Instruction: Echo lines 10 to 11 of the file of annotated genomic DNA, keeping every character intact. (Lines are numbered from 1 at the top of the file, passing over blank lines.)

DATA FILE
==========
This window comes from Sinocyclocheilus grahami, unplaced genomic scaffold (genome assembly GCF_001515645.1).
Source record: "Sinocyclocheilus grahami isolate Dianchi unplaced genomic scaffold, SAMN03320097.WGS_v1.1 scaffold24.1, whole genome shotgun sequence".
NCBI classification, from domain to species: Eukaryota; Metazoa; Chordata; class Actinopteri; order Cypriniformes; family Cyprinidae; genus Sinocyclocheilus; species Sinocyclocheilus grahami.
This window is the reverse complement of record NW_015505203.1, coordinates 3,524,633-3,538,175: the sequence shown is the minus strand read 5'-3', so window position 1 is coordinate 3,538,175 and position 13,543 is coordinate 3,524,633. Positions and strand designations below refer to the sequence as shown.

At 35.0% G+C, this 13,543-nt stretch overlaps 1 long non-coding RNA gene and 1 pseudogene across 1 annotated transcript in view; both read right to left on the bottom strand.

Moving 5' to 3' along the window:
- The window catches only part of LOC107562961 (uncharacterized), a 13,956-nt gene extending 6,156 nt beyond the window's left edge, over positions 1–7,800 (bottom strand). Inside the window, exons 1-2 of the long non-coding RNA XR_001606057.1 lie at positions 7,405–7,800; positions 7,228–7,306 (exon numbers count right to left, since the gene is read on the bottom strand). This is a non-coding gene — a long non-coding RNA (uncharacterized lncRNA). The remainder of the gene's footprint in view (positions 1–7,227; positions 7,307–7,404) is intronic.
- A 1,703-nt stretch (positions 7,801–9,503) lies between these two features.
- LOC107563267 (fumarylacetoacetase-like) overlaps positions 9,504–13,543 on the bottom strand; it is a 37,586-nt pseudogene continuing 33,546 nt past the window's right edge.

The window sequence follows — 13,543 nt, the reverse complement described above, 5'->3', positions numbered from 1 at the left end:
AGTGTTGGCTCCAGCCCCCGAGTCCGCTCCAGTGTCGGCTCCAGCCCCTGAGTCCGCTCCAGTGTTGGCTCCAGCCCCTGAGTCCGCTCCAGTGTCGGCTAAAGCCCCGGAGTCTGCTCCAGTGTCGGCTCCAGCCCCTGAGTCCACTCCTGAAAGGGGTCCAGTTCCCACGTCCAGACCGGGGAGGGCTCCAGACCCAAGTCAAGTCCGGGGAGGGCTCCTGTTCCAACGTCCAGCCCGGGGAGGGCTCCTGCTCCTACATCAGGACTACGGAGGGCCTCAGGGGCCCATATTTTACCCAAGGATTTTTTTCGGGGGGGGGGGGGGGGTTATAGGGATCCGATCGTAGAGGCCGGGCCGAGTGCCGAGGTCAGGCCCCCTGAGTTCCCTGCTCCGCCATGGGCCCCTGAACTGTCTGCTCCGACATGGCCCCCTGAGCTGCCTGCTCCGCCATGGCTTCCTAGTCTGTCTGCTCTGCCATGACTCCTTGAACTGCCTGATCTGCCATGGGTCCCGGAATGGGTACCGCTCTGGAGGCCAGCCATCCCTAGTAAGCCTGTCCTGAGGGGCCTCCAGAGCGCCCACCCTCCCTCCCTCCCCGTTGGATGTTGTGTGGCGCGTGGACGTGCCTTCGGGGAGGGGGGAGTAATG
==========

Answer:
The window sequence follows — 13,543 nt, the reverse complement described above, 5'->3', positions numbered from 1 at the left end:
AGTGTTGGCTCCAGCCCCCGAGTCCGCTCCAGTGTCGGCTCCAGCCCCTGAGTCCGCTCCAGTGTTGGCTCCAGCCCCTGAGTCCGCTCCAGTGTCGGCTAAAGCCCCGGAGTCTGCTCCAGTGTCGGCTCCAGCCCCTGAGTCCACTCCTGAAAGGGGTCCAGTTCCCACGTCCAGACCGGGGAGGGCTCCAGACCCAAGTCAAGTCCGGGGAGGGCTCCTGTTCCAACGTCCAGCCCGGGGAGGGCTCCTGCTCCTACATCAGGACTACGGAGGGCCTCAGGGGCCCATATTTTACCCAAGGATTTTTTTCGGGGGGGGGGGGGGGGTTATAGGGATCCGATCGTAGAGGCCGGGCCGAGTGCCGAGGTCAGGCCCCCTGAGTTCCCTGCTCCGCCATGGGCCCCTGAACTGTCTGCTCCGACATGGCCCCCTGAGCTGCCTGCTCCGCCATGGCTTCCTAGTCTGTCTGCTCTGCCATGACTCCTTGAACTGCCTGATCTGCCATGGGTCCCGGAATGGGTACCGCTCTGGAGGCCAGCCATCCCTAGTAAGCCTGTCCTGAGGGGCCTCCAGAGCGCCCACCCTCCCTCCCTCCCCGTTGGATGTTGTGTGGCGCGTGGACGTGCCTTCGGGGAGGGGGGAGTAATG